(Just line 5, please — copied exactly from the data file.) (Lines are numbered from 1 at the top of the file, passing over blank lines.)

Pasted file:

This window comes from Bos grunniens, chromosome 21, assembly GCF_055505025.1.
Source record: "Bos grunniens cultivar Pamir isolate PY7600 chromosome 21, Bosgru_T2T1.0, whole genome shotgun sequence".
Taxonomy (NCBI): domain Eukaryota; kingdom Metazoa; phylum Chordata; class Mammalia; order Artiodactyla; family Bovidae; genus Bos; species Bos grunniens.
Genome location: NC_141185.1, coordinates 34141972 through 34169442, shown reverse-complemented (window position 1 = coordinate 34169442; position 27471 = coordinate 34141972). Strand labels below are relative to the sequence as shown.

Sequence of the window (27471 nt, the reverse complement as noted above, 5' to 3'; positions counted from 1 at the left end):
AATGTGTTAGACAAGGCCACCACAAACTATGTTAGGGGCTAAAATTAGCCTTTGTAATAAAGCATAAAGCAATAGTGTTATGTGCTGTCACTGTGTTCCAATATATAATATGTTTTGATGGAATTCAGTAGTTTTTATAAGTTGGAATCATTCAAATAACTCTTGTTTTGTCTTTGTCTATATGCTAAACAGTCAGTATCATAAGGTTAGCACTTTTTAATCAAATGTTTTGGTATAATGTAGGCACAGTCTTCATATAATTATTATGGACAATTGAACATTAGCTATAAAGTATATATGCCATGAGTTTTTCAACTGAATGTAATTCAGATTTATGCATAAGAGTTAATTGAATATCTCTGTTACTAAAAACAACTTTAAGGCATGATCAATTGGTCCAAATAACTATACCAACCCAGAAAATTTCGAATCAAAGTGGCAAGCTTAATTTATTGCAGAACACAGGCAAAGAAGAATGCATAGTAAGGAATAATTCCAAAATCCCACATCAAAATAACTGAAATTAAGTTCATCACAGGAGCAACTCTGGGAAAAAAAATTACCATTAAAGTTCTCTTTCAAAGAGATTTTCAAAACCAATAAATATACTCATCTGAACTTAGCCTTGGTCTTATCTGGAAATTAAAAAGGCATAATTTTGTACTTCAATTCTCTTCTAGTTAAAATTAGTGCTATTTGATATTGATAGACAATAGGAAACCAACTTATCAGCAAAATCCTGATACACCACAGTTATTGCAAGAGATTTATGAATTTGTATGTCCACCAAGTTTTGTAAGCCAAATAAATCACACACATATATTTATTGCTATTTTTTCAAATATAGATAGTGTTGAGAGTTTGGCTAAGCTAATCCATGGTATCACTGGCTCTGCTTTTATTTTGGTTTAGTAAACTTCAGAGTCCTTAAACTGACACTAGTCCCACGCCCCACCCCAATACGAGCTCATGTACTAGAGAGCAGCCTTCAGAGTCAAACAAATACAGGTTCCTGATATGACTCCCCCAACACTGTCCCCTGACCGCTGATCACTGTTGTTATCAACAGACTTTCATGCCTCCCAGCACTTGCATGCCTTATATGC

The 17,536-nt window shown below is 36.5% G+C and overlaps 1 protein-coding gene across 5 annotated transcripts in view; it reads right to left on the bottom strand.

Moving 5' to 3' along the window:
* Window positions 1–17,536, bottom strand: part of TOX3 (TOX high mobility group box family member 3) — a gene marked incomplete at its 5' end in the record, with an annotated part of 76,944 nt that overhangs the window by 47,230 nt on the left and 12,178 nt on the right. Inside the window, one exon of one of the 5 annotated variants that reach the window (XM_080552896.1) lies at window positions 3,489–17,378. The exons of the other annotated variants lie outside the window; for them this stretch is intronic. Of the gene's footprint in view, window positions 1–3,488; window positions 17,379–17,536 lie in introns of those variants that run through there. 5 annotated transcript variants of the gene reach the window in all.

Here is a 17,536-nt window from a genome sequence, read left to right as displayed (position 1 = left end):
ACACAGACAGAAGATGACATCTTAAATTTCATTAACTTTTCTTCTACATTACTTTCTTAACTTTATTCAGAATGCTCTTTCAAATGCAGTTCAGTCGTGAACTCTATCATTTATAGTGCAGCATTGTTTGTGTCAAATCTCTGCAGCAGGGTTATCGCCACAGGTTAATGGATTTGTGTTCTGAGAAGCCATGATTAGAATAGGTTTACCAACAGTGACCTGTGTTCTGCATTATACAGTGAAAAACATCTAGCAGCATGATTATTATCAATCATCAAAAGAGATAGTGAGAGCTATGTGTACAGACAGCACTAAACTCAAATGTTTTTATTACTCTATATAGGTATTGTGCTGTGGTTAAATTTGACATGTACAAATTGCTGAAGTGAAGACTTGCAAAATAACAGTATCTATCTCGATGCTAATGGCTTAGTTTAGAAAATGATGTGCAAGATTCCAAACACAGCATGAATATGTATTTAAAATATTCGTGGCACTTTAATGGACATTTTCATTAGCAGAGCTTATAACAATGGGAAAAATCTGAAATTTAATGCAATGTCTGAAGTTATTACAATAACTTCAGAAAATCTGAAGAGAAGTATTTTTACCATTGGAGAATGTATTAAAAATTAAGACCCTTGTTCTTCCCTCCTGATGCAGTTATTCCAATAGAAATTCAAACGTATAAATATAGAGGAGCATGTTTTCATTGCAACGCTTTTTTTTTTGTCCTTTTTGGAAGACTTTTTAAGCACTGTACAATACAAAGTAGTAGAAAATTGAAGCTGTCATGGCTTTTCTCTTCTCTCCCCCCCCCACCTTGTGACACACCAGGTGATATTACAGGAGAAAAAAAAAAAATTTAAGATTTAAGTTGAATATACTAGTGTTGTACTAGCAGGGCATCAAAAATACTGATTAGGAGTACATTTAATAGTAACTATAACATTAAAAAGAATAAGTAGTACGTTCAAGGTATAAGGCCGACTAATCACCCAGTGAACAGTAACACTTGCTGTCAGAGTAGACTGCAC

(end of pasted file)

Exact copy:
Sequence of the window (27471 nt, the reverse complement as noted above, 5' to 3'; positions counted from 1 at the left end):